Indeed, if there were a climate change lottery with public funding as the prize, you could say Bound Brook, N.J., just 4 miles from Manville, hit the jackpot: a sweeping, $650 million flood control project whose local portion was completed in 2016. Developers followed, investing tens of millions of dollars.
In Bound Brook, on a very different tour around town last summer, Councilman Abel Gomez detailed plans for hundreds of upscale apartments, new restaurants and an expanded Main Street. “Without flood control,” he said, “you were always the next natural disaster before you were wiped out.”
But some residents worry about how they will afford to live there once the new projects are completed. Bound Brook has one of the nation’s largest concentrations of Costa Ricans — enough that the country’s president visited in 2014 — and a history of alleged housing discrimination. The Justice Department sued the town in 2004, saying its housing policies discriminated against Latinos, and for years its housing and development practices were regulated by a consent decree. In 2017, a local government analysis found that households in the most heavily Latino neighborhoods had lower incomes and spent a greater portion of their incomes on housing than those in the majority-white area.
Some of the newer apartments are already renting for hundreds more than the town’s median rent. Francisco Morales Mora, who emigrated from Costa Rica in 1994 and owns a restaurant downtown, say that’s too much. “The people of Bound Brook are poor”. He says, “unless the new [ apartments] are cheaper, people will leave”

Robert Greco, the project’s manager for the Corps, says the flood control project in and around Bound Brook protects a highly dense area with a range of income levels. He says it isn’t intended to favor the wealthy but acknowledges that the project is changing the area.
“The Borough of Bound Brook is not wealthy,” Greco says. “But guess what, now they’re building and the economic vitality is picking up, and it’s beautiful, actually.”
Pressed on what the new, expensive development plan might mean for the Latino community, Gomez, the councilman, says, “We really, really hope that the Latino identity that’s here remains here. … Because that’s key to this. It sets us apart.”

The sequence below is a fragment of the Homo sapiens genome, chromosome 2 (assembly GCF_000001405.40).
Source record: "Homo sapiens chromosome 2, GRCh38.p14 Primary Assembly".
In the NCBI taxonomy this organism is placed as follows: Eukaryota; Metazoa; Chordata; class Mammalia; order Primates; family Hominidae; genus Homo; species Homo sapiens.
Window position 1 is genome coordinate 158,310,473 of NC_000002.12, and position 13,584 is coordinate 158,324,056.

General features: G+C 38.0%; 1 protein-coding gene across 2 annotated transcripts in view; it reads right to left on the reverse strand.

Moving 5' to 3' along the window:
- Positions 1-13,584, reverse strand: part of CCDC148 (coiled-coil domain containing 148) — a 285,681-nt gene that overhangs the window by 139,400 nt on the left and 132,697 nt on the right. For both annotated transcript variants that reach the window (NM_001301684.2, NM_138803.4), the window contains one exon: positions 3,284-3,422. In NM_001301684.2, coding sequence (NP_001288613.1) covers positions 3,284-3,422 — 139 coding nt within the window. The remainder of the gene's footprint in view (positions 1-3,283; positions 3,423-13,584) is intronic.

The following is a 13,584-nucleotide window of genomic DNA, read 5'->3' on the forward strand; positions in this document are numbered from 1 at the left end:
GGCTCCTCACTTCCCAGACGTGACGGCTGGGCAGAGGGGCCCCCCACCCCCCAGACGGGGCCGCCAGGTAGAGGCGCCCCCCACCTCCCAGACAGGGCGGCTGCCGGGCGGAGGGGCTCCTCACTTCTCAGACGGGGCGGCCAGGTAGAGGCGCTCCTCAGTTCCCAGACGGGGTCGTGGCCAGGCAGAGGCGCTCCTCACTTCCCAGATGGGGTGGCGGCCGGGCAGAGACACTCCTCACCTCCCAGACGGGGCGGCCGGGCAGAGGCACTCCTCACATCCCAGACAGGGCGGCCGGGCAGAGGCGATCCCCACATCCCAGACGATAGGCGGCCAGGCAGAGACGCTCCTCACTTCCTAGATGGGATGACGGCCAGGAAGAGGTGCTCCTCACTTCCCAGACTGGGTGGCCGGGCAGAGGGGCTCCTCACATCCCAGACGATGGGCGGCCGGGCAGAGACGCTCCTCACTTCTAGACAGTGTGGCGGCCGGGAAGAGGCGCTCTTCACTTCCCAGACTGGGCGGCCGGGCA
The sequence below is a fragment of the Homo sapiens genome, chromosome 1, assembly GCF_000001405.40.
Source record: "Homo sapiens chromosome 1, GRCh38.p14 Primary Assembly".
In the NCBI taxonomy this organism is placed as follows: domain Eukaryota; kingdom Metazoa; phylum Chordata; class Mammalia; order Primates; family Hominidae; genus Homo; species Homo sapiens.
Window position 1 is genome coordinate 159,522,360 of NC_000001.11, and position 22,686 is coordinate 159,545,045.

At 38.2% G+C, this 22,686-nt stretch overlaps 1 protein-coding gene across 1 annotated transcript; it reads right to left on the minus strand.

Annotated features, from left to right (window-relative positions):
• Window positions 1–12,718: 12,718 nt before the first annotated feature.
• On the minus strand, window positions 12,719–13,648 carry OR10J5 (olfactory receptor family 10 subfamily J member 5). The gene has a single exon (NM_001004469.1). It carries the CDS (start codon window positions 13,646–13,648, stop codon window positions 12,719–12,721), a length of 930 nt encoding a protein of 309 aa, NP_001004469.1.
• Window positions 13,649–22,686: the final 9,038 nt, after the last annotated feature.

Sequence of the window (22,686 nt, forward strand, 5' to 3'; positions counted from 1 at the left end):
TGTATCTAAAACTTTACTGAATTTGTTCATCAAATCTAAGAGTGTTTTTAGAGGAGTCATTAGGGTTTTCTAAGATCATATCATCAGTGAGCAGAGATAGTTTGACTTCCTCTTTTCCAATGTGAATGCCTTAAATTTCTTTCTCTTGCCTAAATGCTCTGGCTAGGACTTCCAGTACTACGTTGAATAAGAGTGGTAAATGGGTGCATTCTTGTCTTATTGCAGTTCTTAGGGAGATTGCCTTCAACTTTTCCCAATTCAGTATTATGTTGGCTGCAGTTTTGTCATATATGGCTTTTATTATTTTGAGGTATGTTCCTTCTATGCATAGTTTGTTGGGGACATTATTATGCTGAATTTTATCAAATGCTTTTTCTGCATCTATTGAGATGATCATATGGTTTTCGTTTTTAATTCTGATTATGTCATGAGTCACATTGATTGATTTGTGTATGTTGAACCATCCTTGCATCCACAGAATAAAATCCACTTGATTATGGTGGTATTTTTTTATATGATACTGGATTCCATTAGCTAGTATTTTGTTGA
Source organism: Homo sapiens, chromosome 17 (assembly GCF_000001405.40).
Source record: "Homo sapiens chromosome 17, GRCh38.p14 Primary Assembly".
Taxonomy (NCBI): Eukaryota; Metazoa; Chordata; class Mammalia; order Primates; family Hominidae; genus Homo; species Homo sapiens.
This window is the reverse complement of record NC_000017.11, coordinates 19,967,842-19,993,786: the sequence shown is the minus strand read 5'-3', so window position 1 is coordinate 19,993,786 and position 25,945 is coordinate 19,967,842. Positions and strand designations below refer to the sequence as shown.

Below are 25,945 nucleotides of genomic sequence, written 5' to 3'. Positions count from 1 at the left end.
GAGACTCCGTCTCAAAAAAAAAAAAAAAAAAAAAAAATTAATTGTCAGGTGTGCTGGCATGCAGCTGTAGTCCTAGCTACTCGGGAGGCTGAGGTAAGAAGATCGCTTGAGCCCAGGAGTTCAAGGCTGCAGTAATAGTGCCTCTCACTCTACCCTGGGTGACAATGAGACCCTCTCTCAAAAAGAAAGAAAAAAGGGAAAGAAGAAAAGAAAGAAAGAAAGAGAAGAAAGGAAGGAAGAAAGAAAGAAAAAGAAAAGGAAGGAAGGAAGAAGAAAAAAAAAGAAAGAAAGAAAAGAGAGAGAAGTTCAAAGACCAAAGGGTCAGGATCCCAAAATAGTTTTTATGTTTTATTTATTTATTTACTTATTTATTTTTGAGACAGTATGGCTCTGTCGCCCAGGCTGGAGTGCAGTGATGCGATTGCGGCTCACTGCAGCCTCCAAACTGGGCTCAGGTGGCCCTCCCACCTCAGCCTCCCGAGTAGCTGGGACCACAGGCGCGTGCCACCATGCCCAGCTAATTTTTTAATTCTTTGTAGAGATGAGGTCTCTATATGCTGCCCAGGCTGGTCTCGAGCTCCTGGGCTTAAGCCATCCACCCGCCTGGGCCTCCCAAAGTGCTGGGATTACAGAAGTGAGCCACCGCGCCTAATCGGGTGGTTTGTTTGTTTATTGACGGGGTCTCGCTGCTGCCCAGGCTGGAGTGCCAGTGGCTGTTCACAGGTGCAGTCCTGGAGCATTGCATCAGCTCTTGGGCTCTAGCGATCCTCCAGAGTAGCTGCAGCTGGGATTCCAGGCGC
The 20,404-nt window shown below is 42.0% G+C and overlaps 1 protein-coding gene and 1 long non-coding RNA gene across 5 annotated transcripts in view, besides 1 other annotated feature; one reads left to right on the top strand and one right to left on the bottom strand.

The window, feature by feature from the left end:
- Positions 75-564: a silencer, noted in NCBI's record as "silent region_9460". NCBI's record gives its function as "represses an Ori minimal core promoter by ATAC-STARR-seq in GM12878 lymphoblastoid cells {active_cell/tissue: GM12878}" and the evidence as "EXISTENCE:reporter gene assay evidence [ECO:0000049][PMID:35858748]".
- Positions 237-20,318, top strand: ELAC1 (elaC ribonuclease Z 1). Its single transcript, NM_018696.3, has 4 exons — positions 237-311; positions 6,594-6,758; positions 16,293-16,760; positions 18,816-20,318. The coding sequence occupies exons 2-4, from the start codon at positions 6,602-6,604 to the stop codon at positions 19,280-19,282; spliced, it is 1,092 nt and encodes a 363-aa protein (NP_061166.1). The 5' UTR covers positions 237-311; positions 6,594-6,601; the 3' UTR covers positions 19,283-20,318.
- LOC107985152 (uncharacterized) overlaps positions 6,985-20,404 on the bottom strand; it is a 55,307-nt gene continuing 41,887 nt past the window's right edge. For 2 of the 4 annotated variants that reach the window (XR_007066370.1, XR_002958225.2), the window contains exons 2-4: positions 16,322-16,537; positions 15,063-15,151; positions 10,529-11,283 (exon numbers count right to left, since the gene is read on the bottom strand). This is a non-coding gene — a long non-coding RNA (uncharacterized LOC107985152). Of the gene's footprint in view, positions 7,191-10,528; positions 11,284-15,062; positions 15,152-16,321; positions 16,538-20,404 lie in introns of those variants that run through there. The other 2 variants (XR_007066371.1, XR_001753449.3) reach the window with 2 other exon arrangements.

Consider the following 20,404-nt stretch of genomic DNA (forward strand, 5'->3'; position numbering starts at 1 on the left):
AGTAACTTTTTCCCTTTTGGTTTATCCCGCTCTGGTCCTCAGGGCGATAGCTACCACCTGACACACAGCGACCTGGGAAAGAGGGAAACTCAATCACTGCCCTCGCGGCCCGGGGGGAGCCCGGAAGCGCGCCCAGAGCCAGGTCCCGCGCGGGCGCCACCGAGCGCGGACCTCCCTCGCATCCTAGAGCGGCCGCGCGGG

The bigger picture around the country is that some Americans will be more vulnerable and some will be more resilient in the face of climate change. And who wins and who loses appears to mirror existing inequalities.
“Hardworking Americans who are working class are going to find their communities stressed even more than they are now,” says Andrew Light, an editor of the 2018 National Climate Assessment. “If you’re already a community at risk, you’re going to be at more risk.”
In Houston, the Papadopouloses have applied for a buyout and are likely to be offered one if they wait long enough. It may take years.
Janice Perry-Evans and her family are still in their rental but, “It is really a struggle now to stay afloat,” she says. She plans to file for bankruptcy.
And in Manville, even as the Army Corps of Engineers declined to build a flood control project, it predicted that “significant flooding can result in municipal infrastructure damage, loss of jobs, and closure of businesses,” as well as “continued potential for loss of life.”

NPR’s Meg Anderson and Barbara Van Woerkom contributed to this story.

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Anything said about this administration is merely a recap that will continue seemingly to the end of this Presidency. In spite  or because of the steady stream of lies, missteps and poor leadership the voters of America are suffering. All of the twittered pronouncements and semi leadership have done nothing but excite and exacerbate our allies and enemies. The Michael Cohen hearing served to show that the Majority party in the Senate and the members of that party in the House  have shown that they would rather be loyal to a flawed  and dangerous leader rather than serve the people who elected them. Many “Conservatives” who espoused TOTUS’s agenda while praying on Sunday have to face the music for their loyalty to a false Savior once all of the acts are out. As voters we need to put biases aside for the sake of better government, if you can’t do that then your own well being may be at stake. Remember that Faux News, Rush, Sean, Jesse  and other opinionators are  not looking out for you, their main job is to put out misinformation to push you towards the “dark” side. Avoid the trap of ” excitement news and views” by remembering that the truth is always the truth while lies fall by the wayside.

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At least one member of Congress gets it.MA

Kadia Tubman
Reporter

Yahoo News•March 3, 2019
Rep. Amash: ‘The president doesn’t get to just declare an emergency’
out in the wilderness on this one? Rep. Justin Amash, the Michigan Republican who broke with President Trump to vote to overturn his declaration of a national emergency at the southern border, said some of his colleagues are failing to uphold their duties to the Constitution.
Asked on CNN’s “State of the Union” if he thinks that “Republicans who are supporting this national emergency are abdicating their responsibilities to the Constitution,” Amash responded “I think so, yes.”